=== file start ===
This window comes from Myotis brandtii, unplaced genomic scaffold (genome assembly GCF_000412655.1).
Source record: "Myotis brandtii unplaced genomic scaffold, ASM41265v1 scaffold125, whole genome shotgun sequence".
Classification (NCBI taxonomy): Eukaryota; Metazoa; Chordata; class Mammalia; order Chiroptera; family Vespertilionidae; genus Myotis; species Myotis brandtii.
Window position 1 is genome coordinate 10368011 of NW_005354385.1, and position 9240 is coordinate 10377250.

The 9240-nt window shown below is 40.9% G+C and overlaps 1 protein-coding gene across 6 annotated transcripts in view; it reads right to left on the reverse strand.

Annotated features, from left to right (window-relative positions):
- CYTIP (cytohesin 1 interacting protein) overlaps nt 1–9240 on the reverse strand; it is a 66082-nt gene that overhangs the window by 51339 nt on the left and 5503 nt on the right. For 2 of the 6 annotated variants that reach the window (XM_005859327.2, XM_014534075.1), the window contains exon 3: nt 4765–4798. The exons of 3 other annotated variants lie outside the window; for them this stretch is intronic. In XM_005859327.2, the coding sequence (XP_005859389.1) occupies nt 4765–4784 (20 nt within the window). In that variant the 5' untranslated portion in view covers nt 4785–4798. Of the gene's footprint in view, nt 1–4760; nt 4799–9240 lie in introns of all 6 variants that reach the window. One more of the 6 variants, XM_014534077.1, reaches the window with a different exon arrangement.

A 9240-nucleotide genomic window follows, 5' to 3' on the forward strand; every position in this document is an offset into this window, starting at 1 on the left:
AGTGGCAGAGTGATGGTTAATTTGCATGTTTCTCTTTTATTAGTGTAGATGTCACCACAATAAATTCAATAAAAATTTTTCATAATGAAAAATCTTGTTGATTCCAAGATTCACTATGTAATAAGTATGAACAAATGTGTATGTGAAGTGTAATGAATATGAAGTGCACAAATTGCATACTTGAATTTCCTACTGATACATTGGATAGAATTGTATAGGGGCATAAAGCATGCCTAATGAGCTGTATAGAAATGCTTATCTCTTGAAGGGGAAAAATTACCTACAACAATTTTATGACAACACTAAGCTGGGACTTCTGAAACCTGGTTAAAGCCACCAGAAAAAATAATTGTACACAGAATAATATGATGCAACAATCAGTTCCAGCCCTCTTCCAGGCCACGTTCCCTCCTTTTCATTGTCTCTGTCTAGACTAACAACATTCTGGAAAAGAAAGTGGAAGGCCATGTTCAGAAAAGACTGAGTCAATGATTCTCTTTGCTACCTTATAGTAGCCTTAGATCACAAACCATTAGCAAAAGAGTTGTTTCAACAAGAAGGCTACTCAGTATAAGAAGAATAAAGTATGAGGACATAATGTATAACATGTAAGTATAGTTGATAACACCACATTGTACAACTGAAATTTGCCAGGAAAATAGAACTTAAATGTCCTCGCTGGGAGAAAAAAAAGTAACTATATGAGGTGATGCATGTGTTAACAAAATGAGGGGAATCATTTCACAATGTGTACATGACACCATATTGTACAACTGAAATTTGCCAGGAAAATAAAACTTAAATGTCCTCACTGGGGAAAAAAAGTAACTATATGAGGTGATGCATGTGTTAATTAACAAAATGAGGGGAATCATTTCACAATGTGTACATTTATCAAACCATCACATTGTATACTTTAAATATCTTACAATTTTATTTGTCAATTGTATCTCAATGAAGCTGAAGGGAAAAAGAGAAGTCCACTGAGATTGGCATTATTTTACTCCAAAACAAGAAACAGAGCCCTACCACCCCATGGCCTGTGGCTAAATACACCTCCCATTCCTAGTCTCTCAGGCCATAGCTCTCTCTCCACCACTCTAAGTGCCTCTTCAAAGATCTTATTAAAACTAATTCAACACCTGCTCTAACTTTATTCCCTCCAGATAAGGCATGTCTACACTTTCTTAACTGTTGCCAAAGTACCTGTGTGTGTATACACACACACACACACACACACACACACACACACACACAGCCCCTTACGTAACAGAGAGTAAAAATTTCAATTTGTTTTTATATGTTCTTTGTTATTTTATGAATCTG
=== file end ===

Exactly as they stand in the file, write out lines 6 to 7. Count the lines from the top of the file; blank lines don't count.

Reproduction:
Annotated features, from left to right (window-relative positions):
- CYTIP (cytohesin 1 interacting protein) overlaps nt 1–9240 on the reverse strand; it is a 66082-nt gene that overhangs the window by 51339 nt on the left and 5503 nt on the right. For 2 of the 6 annotated variants that reach the window (XM_005859327.2, XM_014534075.1), the window contains exon 3: nt 4765–4798. The exons of 3 other annotated variants lie outside the window; for them this stretch is intronic. In XM_005859327.2, the coding sequence (XP_005859389.1) occupies nt 4765–4784 (20 nt within the window). In that variant the 5' untranslated portion in view covers nt 4785–4798. Of the gene's footprint in view, nt 1–4760; nt 4799–9240 lie in introns of all 6 variants that reach the window. One more of the 6 variants, XM_014534077.1, reaches the window with a different exon arrangement.